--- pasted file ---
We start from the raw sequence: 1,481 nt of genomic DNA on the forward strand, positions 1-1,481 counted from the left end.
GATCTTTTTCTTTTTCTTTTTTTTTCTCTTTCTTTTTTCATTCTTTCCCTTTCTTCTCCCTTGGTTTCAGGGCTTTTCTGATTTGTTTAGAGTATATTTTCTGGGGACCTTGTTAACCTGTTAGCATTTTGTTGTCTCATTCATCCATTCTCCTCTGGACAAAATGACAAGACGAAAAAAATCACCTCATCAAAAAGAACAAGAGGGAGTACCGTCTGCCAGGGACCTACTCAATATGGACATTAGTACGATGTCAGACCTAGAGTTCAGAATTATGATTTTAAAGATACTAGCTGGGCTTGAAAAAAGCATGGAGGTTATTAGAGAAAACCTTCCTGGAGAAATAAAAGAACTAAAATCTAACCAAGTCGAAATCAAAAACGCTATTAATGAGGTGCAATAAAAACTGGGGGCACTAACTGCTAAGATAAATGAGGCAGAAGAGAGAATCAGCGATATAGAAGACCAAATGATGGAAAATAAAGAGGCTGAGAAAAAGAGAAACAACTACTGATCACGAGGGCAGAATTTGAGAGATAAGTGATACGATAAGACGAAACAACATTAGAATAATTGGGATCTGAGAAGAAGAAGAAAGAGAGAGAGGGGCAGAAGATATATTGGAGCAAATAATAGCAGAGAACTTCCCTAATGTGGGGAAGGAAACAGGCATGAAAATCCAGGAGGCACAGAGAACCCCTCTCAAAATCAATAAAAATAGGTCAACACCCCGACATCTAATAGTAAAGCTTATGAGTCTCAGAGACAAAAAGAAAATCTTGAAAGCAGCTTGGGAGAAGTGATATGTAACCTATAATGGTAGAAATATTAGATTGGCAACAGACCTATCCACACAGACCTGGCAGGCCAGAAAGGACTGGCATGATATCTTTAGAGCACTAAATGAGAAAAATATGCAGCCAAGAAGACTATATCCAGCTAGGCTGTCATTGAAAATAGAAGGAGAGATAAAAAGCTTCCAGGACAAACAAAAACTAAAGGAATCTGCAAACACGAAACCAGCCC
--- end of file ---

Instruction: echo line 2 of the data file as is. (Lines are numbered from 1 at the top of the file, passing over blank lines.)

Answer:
GATCTTTTTCTTTTTCTTTTTTTTTCTCTTTCTTTTTTCATTCTTTCCCTTTCTTCTCCCTTGGTTTCAGGGCTTTTCTGATTTGTTTAGAGTATATTTTCTGGGGACCTTGTTAACCTGTTAGCATTTTGTTGTCTCATTCATCCATTCTCCTCTGGACAAAATGACAAGACGAAAAAAATCACCTCATCAAAAAGAACAAGAGGGAGTACCGTCTGCCAGGGACCTACTCAATATGGACATTAGTACGATGTCAGACCTAGAGTTCAGAATTATGATTTTAAAGATACTAGCTGGGCTTGAAAAAAGCATGGAGGTTATTAGAGAAAACCTTCCTGGAGAAATAAAAGAACTAAAATCTAACCAAGTCGAAATCAAAAACGCTATTAATGAGGTGCAATAAAAACTGGGGGCACTAACTGCTAAGATAAATGAGGCAGAAGAGAGAATCAGCGATATAGAAGACCAAATGATGGAAAATAAAGAGGCTGAGAAAAAGAGAAACAACTACTGATCACGAGGGCAGAATTTGAGAGATAAGTGATACGATAAGACGAAACAACATTAGAATAATTGGGATCTGAGAAGAAGAAGAAAGAGAGAGAGGGGCAGAAGATATATTGGAGCAAATAATAGCAGAGAACTTCCCTAATGTGGGGAAGGAAACAGGCATGAAAATCCAGGAGGCACAGAGAACCCCTCTCAAAATCAATAAAAATAGGTCAACACCCCGACATCTAATAGTAAAGCTTATGAGTCTCAGAGACAAAAAGAAAATCTTGAAAGCAGCTTGGGAGAAGTGATATGTAACCTATAATGGTAGAAATATTAGATTGGCAACAGACCTATCCACACAGACCTGGCAGGCCAGAAAGGACTGGCATGATATCTTTAGAGCACTAAATGAGAAAAATATGCAGCCAAGAAGACTATATCCAGCTAGGCTGTCATTGAAAATAGAAGGAGAGATAAAAAGCTTCCAGGACAAACAAAAACTAAAGGAATCTGCAAACACGAAACCAGCCC